Defendant appeals his conviction for armed robbery.
The indictment stated that defendant took from a named person currency property of Church's Fried Chicken, Inc." At the close of evidence defendant moved for a directed verdict on the grounds of fatal variance because the state's evidence only showed that the currency was the property of Church's Fried Chicken, with no evidence of the full corporate name. Without ruling on the motion the trial court permitted the state to reopen its case and present evidence that the currency was the property of Church's Fried Chicken, Incorporated. Although defendant renewed the motion, the trial court did not grant it. Held:
1. The trial court did not err in failing to grant the motion for a directed verdict. Similar variances have not been found fatal in robbery cases.
"Where the unobjected-to indictment [for armed robbery] alleges the theft of money . . . the property of 'Western Union Telegraph Co.,' which constitutes 'another' under the provision of the criminal code [Cits.], and where an employee of said corporation testified that the money taken from him was that of 'Western Union Telegraph' it is obvious from the context that the reference is to the entity named in the indictment as the owner; therefore, there is no variance . . ." Massey v. State, 226 Ga. 703 (5)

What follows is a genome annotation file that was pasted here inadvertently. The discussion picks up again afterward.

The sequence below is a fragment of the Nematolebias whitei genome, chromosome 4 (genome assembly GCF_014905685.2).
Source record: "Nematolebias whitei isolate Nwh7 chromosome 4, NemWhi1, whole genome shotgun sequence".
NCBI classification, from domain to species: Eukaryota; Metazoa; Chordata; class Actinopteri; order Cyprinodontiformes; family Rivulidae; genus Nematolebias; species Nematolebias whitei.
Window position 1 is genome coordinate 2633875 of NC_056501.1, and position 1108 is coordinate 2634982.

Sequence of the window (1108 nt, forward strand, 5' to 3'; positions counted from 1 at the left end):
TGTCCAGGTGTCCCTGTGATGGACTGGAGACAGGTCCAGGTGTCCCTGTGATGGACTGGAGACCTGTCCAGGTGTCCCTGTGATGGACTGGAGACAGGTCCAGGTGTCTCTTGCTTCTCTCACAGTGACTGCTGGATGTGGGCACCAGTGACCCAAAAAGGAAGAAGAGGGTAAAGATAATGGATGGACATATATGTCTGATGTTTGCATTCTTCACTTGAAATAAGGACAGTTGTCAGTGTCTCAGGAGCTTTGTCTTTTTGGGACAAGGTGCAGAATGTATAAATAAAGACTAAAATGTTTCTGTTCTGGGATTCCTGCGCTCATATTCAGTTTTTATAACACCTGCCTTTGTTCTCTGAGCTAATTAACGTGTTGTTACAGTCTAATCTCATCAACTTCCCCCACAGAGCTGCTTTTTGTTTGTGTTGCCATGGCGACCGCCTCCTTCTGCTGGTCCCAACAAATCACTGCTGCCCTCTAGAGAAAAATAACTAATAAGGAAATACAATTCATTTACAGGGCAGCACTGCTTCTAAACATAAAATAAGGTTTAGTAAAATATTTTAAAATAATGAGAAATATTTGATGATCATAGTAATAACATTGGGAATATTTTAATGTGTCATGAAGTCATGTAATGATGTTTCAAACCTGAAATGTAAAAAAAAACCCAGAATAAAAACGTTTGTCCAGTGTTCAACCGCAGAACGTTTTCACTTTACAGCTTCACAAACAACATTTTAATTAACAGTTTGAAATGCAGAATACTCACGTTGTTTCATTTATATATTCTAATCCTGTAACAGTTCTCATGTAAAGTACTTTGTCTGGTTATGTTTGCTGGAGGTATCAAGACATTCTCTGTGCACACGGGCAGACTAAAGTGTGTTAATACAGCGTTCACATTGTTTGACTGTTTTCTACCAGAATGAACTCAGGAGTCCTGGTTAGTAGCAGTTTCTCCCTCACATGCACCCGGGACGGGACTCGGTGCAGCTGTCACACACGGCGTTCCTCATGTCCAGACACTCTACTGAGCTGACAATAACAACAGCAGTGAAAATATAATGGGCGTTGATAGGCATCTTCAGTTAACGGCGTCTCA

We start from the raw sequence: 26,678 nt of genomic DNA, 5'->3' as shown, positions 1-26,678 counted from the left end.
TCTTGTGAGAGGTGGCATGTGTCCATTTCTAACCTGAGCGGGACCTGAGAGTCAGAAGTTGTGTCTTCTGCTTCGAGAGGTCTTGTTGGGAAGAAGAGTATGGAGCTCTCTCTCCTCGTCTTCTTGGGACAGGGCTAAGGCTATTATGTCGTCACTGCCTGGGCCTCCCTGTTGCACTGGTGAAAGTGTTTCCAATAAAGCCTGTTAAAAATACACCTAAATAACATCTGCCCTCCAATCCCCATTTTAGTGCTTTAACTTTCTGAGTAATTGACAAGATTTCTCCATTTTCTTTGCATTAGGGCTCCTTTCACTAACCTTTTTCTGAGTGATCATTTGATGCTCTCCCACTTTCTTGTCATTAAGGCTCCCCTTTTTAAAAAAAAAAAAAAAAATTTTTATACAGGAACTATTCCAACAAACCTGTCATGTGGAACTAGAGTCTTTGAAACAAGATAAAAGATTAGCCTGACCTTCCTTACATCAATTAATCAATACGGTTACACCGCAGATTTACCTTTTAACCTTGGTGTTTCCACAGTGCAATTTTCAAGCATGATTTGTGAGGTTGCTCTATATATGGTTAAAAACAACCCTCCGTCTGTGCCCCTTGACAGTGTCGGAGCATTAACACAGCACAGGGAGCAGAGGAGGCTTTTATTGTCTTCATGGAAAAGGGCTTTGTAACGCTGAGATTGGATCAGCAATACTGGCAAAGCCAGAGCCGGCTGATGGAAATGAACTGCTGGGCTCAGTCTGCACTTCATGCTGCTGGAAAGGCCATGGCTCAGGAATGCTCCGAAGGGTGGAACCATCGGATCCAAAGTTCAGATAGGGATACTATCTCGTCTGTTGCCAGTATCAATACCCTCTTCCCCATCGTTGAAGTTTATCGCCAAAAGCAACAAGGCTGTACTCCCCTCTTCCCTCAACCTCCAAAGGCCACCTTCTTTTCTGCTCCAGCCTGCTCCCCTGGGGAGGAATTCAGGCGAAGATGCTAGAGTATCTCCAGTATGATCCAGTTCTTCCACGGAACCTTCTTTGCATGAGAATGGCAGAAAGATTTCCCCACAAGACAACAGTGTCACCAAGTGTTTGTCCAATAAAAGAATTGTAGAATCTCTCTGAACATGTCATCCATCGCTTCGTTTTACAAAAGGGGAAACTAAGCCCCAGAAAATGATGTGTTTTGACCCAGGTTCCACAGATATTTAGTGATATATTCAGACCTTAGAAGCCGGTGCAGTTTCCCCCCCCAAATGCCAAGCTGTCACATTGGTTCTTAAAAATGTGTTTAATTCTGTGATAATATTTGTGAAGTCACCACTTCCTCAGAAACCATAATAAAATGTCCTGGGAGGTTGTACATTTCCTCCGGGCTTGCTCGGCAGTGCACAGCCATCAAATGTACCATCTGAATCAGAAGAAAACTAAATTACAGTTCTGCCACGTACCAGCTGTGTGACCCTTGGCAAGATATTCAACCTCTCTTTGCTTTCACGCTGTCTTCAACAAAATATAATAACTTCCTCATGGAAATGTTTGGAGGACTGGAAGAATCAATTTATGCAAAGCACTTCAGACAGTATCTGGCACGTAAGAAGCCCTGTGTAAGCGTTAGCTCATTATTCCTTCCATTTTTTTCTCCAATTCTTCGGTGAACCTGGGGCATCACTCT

705 (177 SE2d 79
). See also Hunt v. State, 229 Ga. 869 (195 SE2d 31)
and Carton v. State, 146 Ga. App. 137 (245 SE2d 487)
. Any question of variance also disappeared when the state reopened and presented evidence that the currency was the property of Church's Fried Chicken, Incorporated.
2. In McFarland v. State, 137 Ga. App. 354
, 357 (5) (223 SE2d 739
), it was held that allowing the state to reopen was a matter within the discretion of the trial judge and that the judge did not abuse that discretion by allowing the state to reopen after both sides had rested and after a motion for directed verdict had been made by defendant. We likewise find no abuse of discretion in permitting the reopening in this case although our finding in the foregoing division indicates the reopening was not necessary.
3. The third enumeration is without merit.
4. The trial court also did not err in denying a motion for new trial on the general grounds. Our examination of the evidence reveals an ample sufficiency thereof to authorize rational jurors to find guilt beyond a reasonable doubt. Jackson v. Virginia, 443 U. S. 307 (99 SC 2781, 61 LE2d 560).
Stephen E. Curry, for appellant.